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Sixpence None The Richer

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AboutSixpence None the Richer (also known as Sixpence) is an American Christian alternative rock band that formed in New Braunfels, Texas, and eventually settled in Nashville, Tennessee. They are best known for their songs "Kiss Me" and "Breathe Your Name" and their covers of "Don't Dream It's Over" and "There She Goes". The name of the band is inspired by a passage from the book Mere Christianity by C. S. Lewis.

The band received two Grammy Award nominations, Best Pop Performance by a Duo or Group with Vocals for "Kiss Me" and Grammy Award for Best Rock Gospel Album for Sixpence None the Richer (1997).

Vocalist Leigh Nash described the origin of the band's name on the Late Show with David Letterman:

It comes from a book by C. S. Lewis called Mere Christianity. A little boy asks his father if he can get a sixpence—a very small amount of English currency in use at the time—to go and get a gift for his father. The father gladly accepts the gift and he's really happy with it, but he also realizes that he's not any richer for the transaction. C.S. Lewis was comparing that to his belief that God has given him, and us, the gifts that we possess, and to serve him the way we should, we should do it humbly—realizing how we got the gifts in the first place.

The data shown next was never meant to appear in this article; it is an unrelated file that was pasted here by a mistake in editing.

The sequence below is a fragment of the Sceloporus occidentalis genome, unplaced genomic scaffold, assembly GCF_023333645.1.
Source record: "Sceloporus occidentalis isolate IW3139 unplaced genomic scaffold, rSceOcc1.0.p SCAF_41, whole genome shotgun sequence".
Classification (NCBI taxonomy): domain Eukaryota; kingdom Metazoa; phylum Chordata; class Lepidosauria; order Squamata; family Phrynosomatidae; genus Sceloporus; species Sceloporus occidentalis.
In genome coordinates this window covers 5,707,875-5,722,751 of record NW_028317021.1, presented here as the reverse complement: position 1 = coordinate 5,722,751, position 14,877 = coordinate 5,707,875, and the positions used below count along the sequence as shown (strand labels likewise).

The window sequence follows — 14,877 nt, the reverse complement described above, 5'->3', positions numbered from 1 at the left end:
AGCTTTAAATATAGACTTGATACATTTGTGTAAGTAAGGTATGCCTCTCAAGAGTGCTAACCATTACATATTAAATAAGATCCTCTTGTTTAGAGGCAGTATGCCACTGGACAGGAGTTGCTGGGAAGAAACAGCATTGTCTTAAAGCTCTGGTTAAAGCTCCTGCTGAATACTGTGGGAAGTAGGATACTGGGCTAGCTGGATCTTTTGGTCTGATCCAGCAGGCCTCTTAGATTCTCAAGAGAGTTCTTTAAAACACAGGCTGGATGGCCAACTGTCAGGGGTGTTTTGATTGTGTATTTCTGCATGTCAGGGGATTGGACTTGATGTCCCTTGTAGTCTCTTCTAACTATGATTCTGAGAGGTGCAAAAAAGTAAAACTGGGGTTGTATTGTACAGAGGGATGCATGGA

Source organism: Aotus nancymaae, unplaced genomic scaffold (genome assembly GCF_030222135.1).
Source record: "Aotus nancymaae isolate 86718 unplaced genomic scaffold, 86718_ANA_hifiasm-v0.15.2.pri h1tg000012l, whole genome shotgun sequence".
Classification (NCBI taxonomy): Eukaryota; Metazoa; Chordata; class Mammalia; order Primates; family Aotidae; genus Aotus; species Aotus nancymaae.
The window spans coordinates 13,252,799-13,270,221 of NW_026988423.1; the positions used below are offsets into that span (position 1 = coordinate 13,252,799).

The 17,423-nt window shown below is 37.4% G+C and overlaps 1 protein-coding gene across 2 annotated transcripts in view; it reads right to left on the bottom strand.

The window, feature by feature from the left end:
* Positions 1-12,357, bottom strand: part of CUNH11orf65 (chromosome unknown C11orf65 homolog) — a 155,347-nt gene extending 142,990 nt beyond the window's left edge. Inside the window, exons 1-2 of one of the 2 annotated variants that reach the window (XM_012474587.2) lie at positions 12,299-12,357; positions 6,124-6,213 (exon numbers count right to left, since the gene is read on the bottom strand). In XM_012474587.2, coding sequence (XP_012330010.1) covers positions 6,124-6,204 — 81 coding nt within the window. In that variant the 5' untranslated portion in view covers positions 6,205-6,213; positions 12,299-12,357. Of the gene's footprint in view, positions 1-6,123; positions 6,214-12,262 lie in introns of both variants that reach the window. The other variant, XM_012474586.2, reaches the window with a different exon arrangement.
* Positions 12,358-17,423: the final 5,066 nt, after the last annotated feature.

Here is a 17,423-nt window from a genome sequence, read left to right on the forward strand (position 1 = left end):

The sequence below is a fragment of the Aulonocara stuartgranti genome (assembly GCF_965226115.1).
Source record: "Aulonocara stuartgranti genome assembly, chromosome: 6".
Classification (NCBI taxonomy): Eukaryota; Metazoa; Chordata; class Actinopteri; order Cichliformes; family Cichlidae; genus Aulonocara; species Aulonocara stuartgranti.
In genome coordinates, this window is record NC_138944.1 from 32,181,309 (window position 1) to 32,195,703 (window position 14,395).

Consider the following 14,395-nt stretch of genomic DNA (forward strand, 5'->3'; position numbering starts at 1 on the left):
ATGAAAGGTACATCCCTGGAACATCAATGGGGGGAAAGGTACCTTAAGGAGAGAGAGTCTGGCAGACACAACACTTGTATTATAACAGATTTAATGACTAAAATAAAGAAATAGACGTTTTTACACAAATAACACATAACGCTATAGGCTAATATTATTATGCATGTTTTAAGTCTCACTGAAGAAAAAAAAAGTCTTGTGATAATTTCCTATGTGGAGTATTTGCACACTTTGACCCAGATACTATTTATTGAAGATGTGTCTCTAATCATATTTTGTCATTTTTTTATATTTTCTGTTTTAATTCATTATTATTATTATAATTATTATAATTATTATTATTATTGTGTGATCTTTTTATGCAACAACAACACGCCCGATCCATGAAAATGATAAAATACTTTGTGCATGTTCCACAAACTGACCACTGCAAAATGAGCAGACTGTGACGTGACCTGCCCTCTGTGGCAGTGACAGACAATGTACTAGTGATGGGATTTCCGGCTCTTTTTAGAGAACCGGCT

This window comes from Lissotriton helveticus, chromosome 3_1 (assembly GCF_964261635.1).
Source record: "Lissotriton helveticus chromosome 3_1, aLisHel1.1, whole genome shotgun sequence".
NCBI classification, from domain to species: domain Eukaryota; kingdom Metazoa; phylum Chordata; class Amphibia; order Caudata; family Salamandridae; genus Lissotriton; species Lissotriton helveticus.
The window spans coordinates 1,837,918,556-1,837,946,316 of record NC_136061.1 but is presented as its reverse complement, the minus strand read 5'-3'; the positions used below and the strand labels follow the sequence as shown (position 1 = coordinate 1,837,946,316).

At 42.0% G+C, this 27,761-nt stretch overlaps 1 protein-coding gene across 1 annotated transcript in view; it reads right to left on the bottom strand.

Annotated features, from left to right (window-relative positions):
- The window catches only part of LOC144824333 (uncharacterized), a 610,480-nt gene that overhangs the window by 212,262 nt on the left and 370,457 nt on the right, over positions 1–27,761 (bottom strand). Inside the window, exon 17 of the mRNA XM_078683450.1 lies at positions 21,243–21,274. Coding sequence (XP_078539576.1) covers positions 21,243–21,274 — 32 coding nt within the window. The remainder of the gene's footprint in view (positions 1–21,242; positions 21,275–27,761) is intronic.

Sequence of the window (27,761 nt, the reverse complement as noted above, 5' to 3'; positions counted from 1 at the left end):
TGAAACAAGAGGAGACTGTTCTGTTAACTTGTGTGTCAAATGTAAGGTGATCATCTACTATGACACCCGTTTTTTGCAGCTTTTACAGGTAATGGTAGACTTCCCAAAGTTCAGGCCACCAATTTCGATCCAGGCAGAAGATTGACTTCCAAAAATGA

Named in honour of a passage from C.S. Lewis' Mere Christianity, the Austin, TX-based CCM trio Sixpence None the Richer began taking shape in the early '90s, when guitarist Matt Slocum first met vocalist Leigh Nash (nee Bingham) at a church retreat. Initially a trio rounded out by bassist T.J. Behling, the group recorded a 1993 demo which led to their signing with the R.E.X. label; their debut LP, The Fatherless & the Widow, appeared soon after. With rhythm guitarist Tess Wiley, new bassist J.J. Plasencio and drummer Dale Baker, Sixpence None the Richer toured before returning to the studio to record their sophomore effort, 1995's This Beautiful Mess; the Tickets for a Prayer Wheel EP followed later that same year. Both Wiley and Plasencio exited prior to the group's next LP, an eponymously titled effort issued in 1997. Two years later, the band achieved their greatest success with the single "Kiss Me." The song was featured on the third season to the WB drama Dawson's Creek and catapulted Sixpence None the Richer's starpower into the mainstream. Praise continued; the band's rendition of The La's "There She Goes" was also a major hit thanks to its inclusion in the Nickolodeon film Snow Day. The new millennium look bright as well; despite the departure of founding drummer Dale Baker in 2001, Sixpence None the Richer gathered material for a fourth album. Rob Mitchell replaced Baker and the band inked a new deal with Reprise. In fall 2002, Sixpence None the Richer returned to form with the lushly beautiful Divine Discontent. The band's cover of the Crowded House classic "Don't Dream It's Over" pushed Sixpence None the Richer's name back into the charts in early 2003; the song's inclusion on the soundtrack to the WB's Smallville was a major hit among the teen audience.

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